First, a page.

NEW YORK - Gasoline prices are high, food's more expensive, and the job market's cold, but the United States may still avoid a recession.

That was the message yesterday from a private business group whose index of leading economic indicators defied expectations and inched higher in April.

The New York-based Conference Board said its forecast of future economic activity rose 0.1 percent in April, matching a 0.1 percent increase in March. Economists had expected a 0.1 decrease in April.

The index is designed to forecast economic activity in the next three to six months based on 10 economic components, including stock prices, building permits, and initial claims for unemployment benefits.

"These data certainly reflect a weak economy, but not one in recession," said Ken Goldstein, labor economist at the Conference Board. The small increases in March and April, which followed five months of decline, could be a signal the economy may not weaken further, he said.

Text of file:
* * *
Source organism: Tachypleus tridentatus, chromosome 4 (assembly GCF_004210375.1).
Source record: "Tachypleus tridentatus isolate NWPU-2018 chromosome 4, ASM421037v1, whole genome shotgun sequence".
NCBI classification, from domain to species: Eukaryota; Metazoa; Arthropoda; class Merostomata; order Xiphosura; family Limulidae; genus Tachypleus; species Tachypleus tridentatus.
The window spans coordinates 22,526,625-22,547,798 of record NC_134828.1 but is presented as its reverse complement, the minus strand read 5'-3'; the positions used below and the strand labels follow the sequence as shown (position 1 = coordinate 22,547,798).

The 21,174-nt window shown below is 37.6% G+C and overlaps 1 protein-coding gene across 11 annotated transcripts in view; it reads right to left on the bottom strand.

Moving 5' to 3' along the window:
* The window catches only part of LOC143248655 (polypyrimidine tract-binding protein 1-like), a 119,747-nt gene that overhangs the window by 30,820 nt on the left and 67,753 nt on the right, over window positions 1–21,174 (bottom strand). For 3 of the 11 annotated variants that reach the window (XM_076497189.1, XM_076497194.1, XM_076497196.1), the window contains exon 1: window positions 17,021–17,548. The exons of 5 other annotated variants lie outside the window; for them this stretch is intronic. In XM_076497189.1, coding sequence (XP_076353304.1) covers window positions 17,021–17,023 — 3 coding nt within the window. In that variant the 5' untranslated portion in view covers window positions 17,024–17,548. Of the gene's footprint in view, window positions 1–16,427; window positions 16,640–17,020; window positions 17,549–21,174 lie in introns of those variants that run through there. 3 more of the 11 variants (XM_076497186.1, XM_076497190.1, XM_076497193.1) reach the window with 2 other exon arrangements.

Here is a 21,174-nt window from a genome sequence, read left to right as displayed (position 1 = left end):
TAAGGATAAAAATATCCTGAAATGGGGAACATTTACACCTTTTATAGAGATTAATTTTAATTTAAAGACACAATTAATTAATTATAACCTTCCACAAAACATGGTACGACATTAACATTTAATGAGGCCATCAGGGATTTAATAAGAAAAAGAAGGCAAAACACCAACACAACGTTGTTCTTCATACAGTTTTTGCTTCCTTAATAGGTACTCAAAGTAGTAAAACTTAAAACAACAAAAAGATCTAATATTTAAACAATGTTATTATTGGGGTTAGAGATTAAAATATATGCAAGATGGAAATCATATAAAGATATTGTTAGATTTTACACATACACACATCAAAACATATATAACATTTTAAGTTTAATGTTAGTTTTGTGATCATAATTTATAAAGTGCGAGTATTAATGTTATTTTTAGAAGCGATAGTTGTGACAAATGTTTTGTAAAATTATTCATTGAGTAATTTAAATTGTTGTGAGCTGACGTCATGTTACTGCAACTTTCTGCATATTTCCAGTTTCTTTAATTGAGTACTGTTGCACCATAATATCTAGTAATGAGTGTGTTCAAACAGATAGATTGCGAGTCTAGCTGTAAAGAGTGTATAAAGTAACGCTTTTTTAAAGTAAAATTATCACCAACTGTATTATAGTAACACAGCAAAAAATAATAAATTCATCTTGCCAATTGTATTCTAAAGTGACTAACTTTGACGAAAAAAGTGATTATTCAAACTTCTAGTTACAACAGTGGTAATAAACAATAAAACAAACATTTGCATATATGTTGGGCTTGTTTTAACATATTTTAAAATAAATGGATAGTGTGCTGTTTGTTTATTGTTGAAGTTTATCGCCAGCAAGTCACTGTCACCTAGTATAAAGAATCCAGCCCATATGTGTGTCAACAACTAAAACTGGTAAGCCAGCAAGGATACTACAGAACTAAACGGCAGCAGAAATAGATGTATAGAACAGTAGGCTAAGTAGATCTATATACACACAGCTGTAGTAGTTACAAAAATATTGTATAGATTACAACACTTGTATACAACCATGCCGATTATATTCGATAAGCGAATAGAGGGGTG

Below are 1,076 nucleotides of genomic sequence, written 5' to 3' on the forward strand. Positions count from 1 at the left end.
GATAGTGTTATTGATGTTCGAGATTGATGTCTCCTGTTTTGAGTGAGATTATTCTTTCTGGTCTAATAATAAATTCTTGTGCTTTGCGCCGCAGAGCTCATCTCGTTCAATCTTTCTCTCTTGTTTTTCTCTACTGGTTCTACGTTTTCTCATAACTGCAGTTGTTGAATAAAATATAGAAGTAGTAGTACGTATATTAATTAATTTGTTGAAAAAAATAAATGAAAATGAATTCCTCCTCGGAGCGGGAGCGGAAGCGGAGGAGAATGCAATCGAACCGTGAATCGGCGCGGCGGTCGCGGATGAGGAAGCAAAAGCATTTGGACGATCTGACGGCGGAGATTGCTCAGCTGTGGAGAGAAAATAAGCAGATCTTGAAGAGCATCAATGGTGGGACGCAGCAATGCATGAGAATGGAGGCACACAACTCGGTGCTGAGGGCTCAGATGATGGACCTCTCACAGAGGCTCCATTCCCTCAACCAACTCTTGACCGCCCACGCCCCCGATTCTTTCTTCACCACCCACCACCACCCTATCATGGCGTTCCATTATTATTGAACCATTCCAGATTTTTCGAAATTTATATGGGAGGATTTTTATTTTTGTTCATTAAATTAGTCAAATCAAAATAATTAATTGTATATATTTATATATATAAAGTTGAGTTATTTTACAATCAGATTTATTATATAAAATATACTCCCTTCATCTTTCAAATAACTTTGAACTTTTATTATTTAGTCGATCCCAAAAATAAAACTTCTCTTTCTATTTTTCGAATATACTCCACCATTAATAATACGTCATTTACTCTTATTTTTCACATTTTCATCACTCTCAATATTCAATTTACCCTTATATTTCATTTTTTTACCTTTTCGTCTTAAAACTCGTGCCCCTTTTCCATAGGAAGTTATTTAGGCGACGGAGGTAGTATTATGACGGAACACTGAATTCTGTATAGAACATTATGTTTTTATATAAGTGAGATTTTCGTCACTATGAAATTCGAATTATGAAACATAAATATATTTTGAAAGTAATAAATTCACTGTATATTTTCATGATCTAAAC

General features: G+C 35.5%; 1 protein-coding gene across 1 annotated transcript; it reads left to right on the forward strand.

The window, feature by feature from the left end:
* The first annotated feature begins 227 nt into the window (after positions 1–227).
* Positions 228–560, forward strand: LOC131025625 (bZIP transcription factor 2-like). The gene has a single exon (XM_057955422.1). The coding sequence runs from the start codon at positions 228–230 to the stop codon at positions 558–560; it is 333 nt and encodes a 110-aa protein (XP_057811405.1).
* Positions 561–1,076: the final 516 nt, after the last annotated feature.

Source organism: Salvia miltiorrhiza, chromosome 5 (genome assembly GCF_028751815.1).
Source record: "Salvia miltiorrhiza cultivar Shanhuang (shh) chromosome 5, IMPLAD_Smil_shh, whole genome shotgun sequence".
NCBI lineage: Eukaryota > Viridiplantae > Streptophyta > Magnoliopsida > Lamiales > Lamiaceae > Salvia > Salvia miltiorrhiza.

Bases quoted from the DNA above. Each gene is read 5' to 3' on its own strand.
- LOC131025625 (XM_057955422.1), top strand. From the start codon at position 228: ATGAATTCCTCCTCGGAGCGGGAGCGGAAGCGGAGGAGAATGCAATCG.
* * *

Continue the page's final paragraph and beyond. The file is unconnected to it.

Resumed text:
Six of 10 leading indicators the Conference Board measures rose in April, including stock prices, interest rate spreads, and housing permits. Those increases more than offset the sharp declines in average weekly hours worked and consumer spending.

The six-month rate of decline for April, which economists look to as a predictor of recessions, was negative 1.2 percent, which points to sluggish growth at best, said economist Dana Saporta of German investment bank Dresdner Kleinwort Ltd.